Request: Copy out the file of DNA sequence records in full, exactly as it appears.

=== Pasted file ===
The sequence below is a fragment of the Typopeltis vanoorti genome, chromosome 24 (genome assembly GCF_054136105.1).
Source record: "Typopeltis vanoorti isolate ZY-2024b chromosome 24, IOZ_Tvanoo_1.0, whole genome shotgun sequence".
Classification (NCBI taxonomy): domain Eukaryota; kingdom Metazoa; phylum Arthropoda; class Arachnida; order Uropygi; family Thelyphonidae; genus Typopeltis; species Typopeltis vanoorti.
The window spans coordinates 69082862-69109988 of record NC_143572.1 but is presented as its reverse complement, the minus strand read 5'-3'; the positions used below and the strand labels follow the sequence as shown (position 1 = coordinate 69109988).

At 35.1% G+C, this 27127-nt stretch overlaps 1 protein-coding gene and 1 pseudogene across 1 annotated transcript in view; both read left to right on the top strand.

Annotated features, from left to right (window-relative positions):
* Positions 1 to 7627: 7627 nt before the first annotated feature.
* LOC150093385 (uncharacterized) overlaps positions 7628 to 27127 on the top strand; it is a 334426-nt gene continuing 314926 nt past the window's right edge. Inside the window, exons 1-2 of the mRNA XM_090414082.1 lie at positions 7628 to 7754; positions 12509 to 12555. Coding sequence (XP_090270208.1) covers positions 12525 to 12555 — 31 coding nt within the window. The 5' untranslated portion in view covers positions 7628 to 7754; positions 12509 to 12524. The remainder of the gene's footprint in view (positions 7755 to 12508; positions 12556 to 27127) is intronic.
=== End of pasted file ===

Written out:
The sequence below is a fragment of the Typopeltis vanoorti genome, chromosome 24 (genome assembly GCF_054136105.1).
Source record: "Typopeltis vanoorti isolate ZY-2024b chromosome 24, IOZ_Tvanoo_1.0, whole genome shotgun sequence".
Classification (NCBI taxonomy): domain Eukaryota; kingdom Metazoa; phylum Arthropoda; class Arachnida; order Uropygi; family Thelyphonidae; genus Typopeltis; species Typopeltis vanoorti.
The window spans coordinates 69082862-69109988 of record NC_143572.1 but is presented as its reverse complement, the minus strand read 5'-3'; the positions used below and the strand labels follow the sequence as shown (position 1 = coordinate 69109988).

At 35.1% G+C, this 27127-nt stretch overlaps 1 protein-coding gene and 1 pseudogene across 1 annotated transcript in view; both read left to right on the top strand.

Annotated features, from left to right (window-relative positions):
* Positions 1 to 7627: 7627 nt before the first annotated feature.
* LOC150093385 (uncharacterized) overlaps positions 7628 to 27127 on the top strand; it is a 334426-nt gene continuing 314926 nt past the window's right edge. Inside the window, exons 1-2 of the mRNA XM_090414082.1 lie at positions 7628 to 7754; positions 12509 to 12555. Coding sequence (XP_090270208.1) covers positions 12525 to 12555 — 31 coding nt within the window. The 5' untranslated portion in view covers positions 7628 to 7754; positions 12509 to 12524. The remainder of the gene's footprint in view (positions 7755 to 12508; positions 12556 to 27127) is intronic.